Consumers, debt pain as shilling breaks Sh126-mark on dollar


Consumers, debt pain as shilling breaks Sh126-mark on the dollar. FILE PHOTO | SHUTTERSTOCK

The shilling hit a new all-time low against the greenback after breaking below the 126-per-dollar mark, setting up consumers to costly imported goods such as cars, electronics and machinery as well as power bills.

The weakening of the local unit has triggered fears of a fresh round of inflationary pressure, which has become a political headache for the new government that is now importing basic goods duty-free to defuse social tension.

On Wednesday, the shilling closed trading at Sh126.1 against the dollar—a historic low—compared to Sh123.37 at the start of the year.

But commercial banks were selling dollars at between Sh135.80 and Sh137.50, a level that is encouraging some traders to start pricing their commodities in the US currency.

The shilling has been on the back foot since mid-last 2021 when it stood at Sh106.54 on the combination of weak inflows and strong dollar demand across sectors, traders said.

Kenya imports a wide variety of goods, including petroleum products, wheat, second-hand clothes, motor vehicles, vegetable oils and industrial machinery, whose costs are rising as the shilling weakens against the dollar.

Exporters such as tea and coffee producers are the winners in the shilling’s depreciation, which has the effect of making their products more competitive in the international markets besides boosting their revenue in local currency terms.

But the economy is at a loss from a stronger dollar given the country’s imports surpass exports, which left the country with a trade deficit of Sh1.4 trillion in the 11 months to November last year.

The Treasury will also feel the heat of the weakening shilling as Kenya’s debt repayment costs are also rising, a burden to taxpayers who are reeling from the mounting debts.

Of Kenya’s foreign debt of Sh4.5 trillion ($37.88 billion) at the end of December 68.1 percent was denominated in dollars.

On the flip side, the Treasury says Kenya will benefit from windfall tax receipts as costly imports lift shipment duties.

“A 10 percent depreciation of the Kenya shilling to the dollar would increase revenues and expenditures by Sh20.3 billion and Sh2.8 billion respectively in FY 2023/24 thereby reducing the projected fiscal deficit by Sh17.5 billion,” the Treasury said in its Budget Policy Statement.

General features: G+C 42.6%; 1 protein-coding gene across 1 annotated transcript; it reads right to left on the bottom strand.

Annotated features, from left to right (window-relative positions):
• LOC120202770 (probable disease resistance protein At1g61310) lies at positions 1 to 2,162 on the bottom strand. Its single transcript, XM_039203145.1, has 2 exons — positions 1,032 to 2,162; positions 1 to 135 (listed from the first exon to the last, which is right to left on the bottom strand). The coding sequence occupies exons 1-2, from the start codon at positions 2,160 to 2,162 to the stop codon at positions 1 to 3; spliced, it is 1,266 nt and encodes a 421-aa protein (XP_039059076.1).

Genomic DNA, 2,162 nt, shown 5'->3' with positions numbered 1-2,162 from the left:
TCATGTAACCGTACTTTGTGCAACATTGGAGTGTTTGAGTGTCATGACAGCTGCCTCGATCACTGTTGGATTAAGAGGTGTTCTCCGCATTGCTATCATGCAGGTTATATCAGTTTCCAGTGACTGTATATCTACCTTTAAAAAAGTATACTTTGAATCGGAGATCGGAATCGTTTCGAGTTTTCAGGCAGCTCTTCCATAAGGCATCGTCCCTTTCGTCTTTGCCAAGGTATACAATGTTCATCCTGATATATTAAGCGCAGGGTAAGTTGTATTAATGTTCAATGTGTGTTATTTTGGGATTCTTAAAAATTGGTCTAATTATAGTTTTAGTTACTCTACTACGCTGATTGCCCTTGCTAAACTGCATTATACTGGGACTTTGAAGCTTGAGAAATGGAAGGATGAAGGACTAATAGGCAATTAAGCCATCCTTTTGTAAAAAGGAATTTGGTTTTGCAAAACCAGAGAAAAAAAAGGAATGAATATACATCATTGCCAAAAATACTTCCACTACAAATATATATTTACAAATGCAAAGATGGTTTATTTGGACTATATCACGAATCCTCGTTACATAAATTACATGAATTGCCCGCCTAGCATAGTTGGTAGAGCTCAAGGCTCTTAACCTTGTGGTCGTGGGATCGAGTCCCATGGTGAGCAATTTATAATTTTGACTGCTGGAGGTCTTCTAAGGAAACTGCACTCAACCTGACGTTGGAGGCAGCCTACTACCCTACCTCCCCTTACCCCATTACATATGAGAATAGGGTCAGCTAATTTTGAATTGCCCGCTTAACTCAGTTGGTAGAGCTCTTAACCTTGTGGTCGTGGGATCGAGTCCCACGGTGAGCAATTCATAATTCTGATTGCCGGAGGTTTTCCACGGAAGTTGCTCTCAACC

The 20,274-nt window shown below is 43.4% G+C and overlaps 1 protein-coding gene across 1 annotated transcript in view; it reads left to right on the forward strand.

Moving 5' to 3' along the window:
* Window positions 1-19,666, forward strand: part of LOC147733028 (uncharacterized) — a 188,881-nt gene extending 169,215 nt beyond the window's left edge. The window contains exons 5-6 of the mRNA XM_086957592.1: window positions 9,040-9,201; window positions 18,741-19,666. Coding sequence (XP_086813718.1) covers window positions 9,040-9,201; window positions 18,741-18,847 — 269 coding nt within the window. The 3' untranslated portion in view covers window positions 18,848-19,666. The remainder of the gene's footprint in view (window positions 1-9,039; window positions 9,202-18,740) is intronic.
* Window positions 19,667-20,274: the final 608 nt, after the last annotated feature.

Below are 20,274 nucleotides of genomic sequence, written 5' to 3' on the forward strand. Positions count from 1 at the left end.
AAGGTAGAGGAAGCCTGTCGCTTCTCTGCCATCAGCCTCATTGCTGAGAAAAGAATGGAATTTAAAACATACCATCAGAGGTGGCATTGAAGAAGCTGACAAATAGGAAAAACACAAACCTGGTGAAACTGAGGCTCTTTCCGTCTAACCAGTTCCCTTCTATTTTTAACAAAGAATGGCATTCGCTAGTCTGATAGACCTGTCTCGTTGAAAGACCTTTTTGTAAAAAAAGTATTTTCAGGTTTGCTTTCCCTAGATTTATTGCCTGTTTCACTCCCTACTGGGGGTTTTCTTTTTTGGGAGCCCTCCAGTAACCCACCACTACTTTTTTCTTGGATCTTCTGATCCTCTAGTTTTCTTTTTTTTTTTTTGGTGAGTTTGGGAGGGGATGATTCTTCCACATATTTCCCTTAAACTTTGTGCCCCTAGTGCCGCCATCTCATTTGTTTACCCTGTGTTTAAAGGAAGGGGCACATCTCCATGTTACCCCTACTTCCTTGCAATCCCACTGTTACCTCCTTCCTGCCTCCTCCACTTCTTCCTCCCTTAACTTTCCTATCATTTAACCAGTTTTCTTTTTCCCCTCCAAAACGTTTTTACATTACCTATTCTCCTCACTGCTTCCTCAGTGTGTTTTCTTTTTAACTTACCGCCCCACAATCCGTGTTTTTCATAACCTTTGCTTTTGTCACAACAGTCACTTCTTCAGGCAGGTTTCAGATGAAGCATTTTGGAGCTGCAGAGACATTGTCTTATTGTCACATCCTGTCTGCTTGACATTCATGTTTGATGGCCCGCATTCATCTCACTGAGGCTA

But importers have warned of higher consumer prices in the wake of the strengthening of the dollar.

“If I am importing a consignment from China where I pay directly in dollars, it’s either I maintain my pricing and my margins go lower or I raise my prices to maintain the margins,” said Samuel Karanja, the general manager of Topmarine Logistics Agencies.

Inflation fell from 9.6 percent in October to 9.0 percent in January.

Kenya’s inflation has since June breached the target range of 2.5-7.5 percent, prompting the Central Bank of Kenya’s Monetary Policy Committee to raise benchmark interest rates to curb consumer spending.

This has forced many households, especially in the low-income segment, to reduce their shopping basket in an environment where firms have frozen salaries as they recover from Covid-19 economic hardships.

The rise in the cost of essential commodities has forced workers to cut back spending on non-essential items such as beer and airtime, ultimately hurting firms like East African Breweries Limited (EABL) and Safaricom.

The depreciating shilling threatens to pile more pressure on fuel prices, which has stoked public anger.

Petroleum prices have remained high due to geopolitical risks, prompting the government to retain subsidies in diesel.

The weakening of the local currency has been attributed by analysts to higher import costs coupled with increased debt service expenses.

The debt repayments have put pressure on Kenya’s forex reserves, which plunged to a decade low at Sh866.3 billion ($6.875 billion) on February 16 or an equivalent 3.84 months’ import cover.

The depreciation is also linked to a resurgence of the dollar this month after the US Federal Reserve signalled further interest rate hikes this year.

The dollar index, for instance, is up nearly 1.0 percent so far in 2023.

Importers and merchant traders have continued to express discontentment over the availability of dollars as they purchase the currency at even higher margins.

Commercial banks have meanwhile sold dollars at higher margins to customers off the bat of unstable flows in foreign exchange.

A spot check of bank rates on Wednesday, for instance, showed that Stanbic Bank and Diamond Trust Bank traded dollars at Sh125.80 and Sh124.30 (buying) and Sh135.80 and Sh136.05 (selling) respectively.

The Kenya shilling official rate was meanwhile quoted at Sh126.15 at the close of trading on Wednesday.

The Central Bank of Kenya (CBK) has nevertheless retained its non-intervention stance on the exchange.

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